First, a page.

Grant Park forest evolution

Grant Park is a place I have been going from my whole life. My parents took me there as a kid and it used to be part of my running trail, so I have been observing it now for more than a half century. There have been many changes in the forest cover.

The natural forest is beech-maple-basswood. But they planted lots of exotic trees, so you get examples of scotch pine, Norway spruce, Norway maples, white birch and larch. Parks of the woods are really European with the species mentioned above dominating.

In the time I have known Grant Park, the birches have largely disappeared. They do not naturally reproduce in the Milwaukee area. These were not North American birches, in any case. They planted European white birch. The Scotch pine will be gone soon. They do not live that long and also will not naturally regenerate. The Norway spruce will not regenerate either, but they live a long time and will be here long after I am not. Norway maple do and are regenerating. They look much like sugar maples. You can tell the difference by their bark and more easily by their seeds. They seem to occupy the same niche as sugar maples but can be rather more successful, since they better tolerate city conditions. They are pretty, but could be considered invasive.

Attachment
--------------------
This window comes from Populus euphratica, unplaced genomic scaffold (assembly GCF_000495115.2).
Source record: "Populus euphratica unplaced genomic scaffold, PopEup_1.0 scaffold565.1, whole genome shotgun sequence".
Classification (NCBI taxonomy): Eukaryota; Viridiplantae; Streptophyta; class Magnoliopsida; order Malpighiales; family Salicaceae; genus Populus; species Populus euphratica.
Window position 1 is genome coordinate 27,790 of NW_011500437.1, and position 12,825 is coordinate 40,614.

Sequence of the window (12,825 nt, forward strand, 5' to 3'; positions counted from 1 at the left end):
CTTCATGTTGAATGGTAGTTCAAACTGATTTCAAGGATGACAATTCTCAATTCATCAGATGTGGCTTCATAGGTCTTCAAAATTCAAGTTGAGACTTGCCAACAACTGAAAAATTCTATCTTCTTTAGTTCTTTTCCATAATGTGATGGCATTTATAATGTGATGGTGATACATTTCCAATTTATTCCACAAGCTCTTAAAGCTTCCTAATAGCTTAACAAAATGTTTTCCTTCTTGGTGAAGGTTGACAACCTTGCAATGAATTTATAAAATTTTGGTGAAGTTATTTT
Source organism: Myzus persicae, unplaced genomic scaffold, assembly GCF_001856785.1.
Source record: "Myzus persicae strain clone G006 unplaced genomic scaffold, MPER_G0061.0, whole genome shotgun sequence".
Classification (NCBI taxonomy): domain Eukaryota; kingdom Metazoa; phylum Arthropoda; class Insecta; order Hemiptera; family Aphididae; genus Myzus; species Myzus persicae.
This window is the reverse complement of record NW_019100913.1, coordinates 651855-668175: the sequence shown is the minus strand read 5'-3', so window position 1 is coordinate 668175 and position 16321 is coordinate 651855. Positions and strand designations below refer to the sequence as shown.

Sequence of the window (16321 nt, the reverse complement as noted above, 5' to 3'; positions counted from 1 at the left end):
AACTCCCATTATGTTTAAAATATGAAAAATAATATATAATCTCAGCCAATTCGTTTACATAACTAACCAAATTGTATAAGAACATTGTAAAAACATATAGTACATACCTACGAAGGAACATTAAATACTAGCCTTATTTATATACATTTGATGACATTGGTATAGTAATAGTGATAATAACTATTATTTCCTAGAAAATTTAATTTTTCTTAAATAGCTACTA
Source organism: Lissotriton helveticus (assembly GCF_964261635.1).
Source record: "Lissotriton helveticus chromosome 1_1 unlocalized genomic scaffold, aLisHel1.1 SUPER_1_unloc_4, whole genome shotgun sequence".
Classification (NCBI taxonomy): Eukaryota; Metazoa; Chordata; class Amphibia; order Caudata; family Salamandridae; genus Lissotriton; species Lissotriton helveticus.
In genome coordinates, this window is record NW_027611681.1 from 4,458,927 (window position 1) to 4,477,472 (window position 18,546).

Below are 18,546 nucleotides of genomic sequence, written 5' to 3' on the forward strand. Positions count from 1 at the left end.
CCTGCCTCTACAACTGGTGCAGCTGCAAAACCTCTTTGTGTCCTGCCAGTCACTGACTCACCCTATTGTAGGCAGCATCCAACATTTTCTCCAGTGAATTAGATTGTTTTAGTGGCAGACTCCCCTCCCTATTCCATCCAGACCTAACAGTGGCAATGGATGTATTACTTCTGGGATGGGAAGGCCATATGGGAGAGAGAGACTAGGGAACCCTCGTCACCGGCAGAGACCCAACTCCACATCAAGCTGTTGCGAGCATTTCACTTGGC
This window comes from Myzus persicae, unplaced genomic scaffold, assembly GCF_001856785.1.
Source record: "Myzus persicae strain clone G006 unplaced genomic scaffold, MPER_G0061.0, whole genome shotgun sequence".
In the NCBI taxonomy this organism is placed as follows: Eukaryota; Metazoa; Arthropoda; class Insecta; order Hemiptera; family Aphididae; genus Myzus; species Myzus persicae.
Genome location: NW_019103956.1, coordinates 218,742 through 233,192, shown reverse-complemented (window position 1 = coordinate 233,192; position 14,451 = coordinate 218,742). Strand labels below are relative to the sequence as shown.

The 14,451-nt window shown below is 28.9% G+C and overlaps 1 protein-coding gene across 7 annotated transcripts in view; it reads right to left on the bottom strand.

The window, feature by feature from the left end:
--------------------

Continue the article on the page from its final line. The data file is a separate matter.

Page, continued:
My first picture is one of the European forests. Nothing in the larger trees is natural. There are white pine, native to Wisconsin, but not to Milwaukee County. Most of the rest are from farther away, Norway spruce, Norway maples, Scotch pine and European white birch. The next picture shows the white birch. They will soon be no more. Picture #3 is natural forest with native species and finally is the Lake.

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